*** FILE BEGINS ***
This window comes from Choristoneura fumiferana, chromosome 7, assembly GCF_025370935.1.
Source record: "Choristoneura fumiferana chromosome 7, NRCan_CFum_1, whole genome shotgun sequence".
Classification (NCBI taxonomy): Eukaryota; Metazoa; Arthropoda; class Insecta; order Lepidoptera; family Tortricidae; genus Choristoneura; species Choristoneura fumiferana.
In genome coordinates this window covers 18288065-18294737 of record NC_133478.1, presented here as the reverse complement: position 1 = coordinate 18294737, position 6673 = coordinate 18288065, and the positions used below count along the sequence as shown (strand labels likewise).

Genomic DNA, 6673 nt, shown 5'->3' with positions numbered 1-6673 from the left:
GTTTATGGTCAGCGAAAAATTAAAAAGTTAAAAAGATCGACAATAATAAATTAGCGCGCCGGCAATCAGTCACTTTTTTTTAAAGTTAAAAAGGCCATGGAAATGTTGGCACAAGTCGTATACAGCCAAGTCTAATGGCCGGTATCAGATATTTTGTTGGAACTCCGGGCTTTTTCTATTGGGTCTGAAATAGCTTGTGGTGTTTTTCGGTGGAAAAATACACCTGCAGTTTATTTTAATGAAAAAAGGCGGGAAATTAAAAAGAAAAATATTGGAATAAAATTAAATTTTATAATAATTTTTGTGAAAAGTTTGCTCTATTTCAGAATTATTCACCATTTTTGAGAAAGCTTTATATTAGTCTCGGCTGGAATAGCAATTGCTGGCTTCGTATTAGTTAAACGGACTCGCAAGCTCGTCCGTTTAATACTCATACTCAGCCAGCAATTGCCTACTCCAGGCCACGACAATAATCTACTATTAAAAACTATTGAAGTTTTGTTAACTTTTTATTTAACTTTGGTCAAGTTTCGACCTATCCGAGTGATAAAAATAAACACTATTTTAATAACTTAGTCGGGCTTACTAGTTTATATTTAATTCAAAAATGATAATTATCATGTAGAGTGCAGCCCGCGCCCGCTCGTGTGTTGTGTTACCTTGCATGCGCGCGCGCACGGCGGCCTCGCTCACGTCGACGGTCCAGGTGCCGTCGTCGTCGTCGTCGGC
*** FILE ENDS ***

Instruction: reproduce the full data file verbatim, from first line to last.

This window comes from Choristoneura fumiferana, chromosome 7, assembly GCF_025370935.1.
Source record: "Choristoneura fumiferana chromosome 7, NRCan_CFum_1, whole genome shotgun sequence".
Classification (NCBI taxonomy): Eukaryota; Metazoa; Arthropoda; class Insecta; order Lepidoptera; family Tortricidae; genus Choristoneura; species Choristoneura fumiferana.
In genome coordinates this window covers 18288065-18294737 of record NC_133478.1, presented here as the reverse complement: position 1 = coordinate 18294737, position 6673 = coordinate 18288065, and the positions used below count along the sequence as shown (strand labels likewise).

Genomic DNA, 6673 nt, shown 5'->3' with positions numbered 1-6673 from the left:
GTTTATGGTCAGCGAAAAATTAAAAAGTTAAAAAGATCGACAATAATAAATTAGCGCGCCGGCAATCAGTCACTTTTTTTTAAAGTTAAAAAGGCCATGGAAATGTTGGCACAAGTCGTATACAGCCAAGTCTAATGGCCGGTATCAGATATTTTGTTGGAACTCCGGGCTTTTTCTATTGGGTCTGAAATAGCTTGTGGTGTTTTTCGGTGGAAAAATACACCTGCAGTTTATTTTAATGAAAAAAGGCGGGAAATTAAAAAGAAAAATATTGGAATAAAATTAAATTTTATAATAATTTTTGTGAAAAGTTTGCTCTATTTCAGAATTATTCACCATTTTTGAGAAAGCTTTATATTAGTCTCGGCTGGAATAGCAATTGCTGGCTTCGTATTAGTTAAACGGACTCGCAAGCTCGTCCGTTTAATACTCATACTCAGCCAGCAATTGCCTACTCCAGGCCACGACAATAATCTACTATTAAAAACTATTGAAGTTTTGTTAACTTTTTATTTAACTTTGGTCAAGTTTCGACCTATCCGAGTGATAAAAATAAACACTATTTTAATAACTTAGTCGGGCTTACTAGTTTATATTTAATTCAAAAATGATAATTATCATGTAGAGTGCAGCCCGCGCCCGCTCGTGTGTTGTGTTACCTTGCATGCGCGCGCGCACGGCGGCCTCGCTCACGTCGACGGTCCAGGTGCCGTCGTCGTCGTCGTCGGC